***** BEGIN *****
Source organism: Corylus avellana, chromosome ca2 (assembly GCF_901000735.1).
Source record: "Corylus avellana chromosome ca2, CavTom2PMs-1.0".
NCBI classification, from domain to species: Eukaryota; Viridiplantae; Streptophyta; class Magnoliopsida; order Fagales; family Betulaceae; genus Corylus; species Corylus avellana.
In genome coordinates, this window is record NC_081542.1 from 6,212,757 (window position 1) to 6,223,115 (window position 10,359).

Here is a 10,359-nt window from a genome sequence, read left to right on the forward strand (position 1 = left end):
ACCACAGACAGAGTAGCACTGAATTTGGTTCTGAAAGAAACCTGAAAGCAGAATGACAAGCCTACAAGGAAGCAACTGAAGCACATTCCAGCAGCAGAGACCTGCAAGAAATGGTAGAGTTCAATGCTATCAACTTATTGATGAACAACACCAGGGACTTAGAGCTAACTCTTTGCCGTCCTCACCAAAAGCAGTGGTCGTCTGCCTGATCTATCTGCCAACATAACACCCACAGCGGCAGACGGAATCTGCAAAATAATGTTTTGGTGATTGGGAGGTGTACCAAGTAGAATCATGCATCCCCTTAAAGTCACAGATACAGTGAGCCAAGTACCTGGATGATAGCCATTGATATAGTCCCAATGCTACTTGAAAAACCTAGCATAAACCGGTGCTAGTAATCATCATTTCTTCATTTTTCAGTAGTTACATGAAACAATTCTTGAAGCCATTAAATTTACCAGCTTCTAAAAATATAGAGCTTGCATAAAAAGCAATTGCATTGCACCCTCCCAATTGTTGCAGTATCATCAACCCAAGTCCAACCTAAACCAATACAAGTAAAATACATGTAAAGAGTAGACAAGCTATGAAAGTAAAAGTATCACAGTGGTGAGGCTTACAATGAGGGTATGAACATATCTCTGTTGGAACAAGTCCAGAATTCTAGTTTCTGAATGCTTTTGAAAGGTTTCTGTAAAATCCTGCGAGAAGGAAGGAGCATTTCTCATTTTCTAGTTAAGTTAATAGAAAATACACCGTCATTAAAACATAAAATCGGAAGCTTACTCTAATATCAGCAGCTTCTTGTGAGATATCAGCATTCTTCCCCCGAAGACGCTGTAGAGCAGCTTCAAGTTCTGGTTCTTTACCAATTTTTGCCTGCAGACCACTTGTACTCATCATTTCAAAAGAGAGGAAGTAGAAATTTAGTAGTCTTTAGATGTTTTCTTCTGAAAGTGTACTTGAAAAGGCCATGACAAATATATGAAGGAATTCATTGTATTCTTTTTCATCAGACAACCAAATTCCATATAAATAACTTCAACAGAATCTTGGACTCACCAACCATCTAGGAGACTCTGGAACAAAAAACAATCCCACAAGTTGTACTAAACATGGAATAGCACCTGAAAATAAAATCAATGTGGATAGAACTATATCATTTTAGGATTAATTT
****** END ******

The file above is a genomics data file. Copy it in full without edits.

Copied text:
Source organism: Corylus avellana, chromosome ca2 (assembly GCF_901000735.1).
Source record: "Corylus avellana chromosome ca2, CavTom2PMs-1.0".
NCBI classification, from domain to species: Eukaryota; Viridiplantae; Streptophyta; class Magnoliopsida; order Fagales; family Betulaceae; genus Corylus; species Corylus avellana.
In genome coordinates, this window is record NC_081542.1 from 6,212,757 (window position 1) to 6,223,115 (window position 10,359).

Here is a 10,359-nt window from a genome sequence, read left to right on the forward strand (position 1 = left end):
ACCACAGACAGAGTAGCACTGAATTTGGTTCTGAAAGAAACCTGAAAGCAGAATGACAAGCCTACAAGGAAGCAACTGAAGCACATTCCAGCAGCAGAGACCTGCAAGAAATGGTAGAGTTCAATGCTATCAACTTATTGATGAACAACACCAGGGACTTAGAGCTAACTCTTTGCCGTCCTCACCAAAAGCAGTGGTCGTCTGCCTGATCTATCTGCCAACATAACACCCACAGCGGCAGACGGAATCTGCAAAATAATGTTTTGGTGATTGGGAGGTGTACCAAGTAGAATCATGCATCCCCTTAAAGTCACAGATACAGTGAGCCAAGTACCTGGATGATAGCCATTGATATAGTCCCAATGCTACTTGAAAAACCTAGCATAAACCGGTGCTAGTAATCATCATTTCTTCATTTTTCAGTAGTTACATGAAACAATTCTTGAAGCCATTAAATTTACCAGCTTCTAAAAATATAGAGCTTGCATAAAAAGCAATTGCATTGCACCCTCCCAATTGTTGCAGTATCATCAACCCAAGTCCAACCTAAACCAATACAAGTAAAATACATGTAAAGAGTAGACAAGCTATGAAAGTAAAAGTATCACAGTGGTGAGGCTTACAATGAGGGTATGAACATATCTCTGTTGGAACAAGTCCAGAATTCTAGTTTCTGAATGCTTTTGAAAGGTTTCTGTAAAATCCTGCGAGAAGGAAGGAGCATTTCTCATTTTCTAGTTAAGTTAATAGAAAATACACCGTCATTAAAACATAAAATCGGAAGCTTACTCTAATATCAGCAGCTTCTTGTGAGATATCAGCATTCTTCCCCCGAAGACGCTGTAGAGCAGCTTCAAGTTCTGGTTCTTTACCAATTTTTGCCTGCAGACCACTTGTACTCATCATTTCAAAAGAGAGGAAGTAGAAATTTAGTAGTCTTTAGATGTTTTCTTCTGAAAGTGTACTTGAAAAGGCCATGACAAATATATGAAGGAATTCATTGTATTCTTTTTCATCAGACAACCAAATTCCATATAAATAACTTCAACAGAATCTTGGACTCACCAACCATCTAGGAGACTCTGGAACAAAAAACAATCCCACAAGTTGTACTAAACATGGAATAGCACCTGAAAATAAAATCAATGTGGATAGAACTATATCATTTTAGGATTAATTT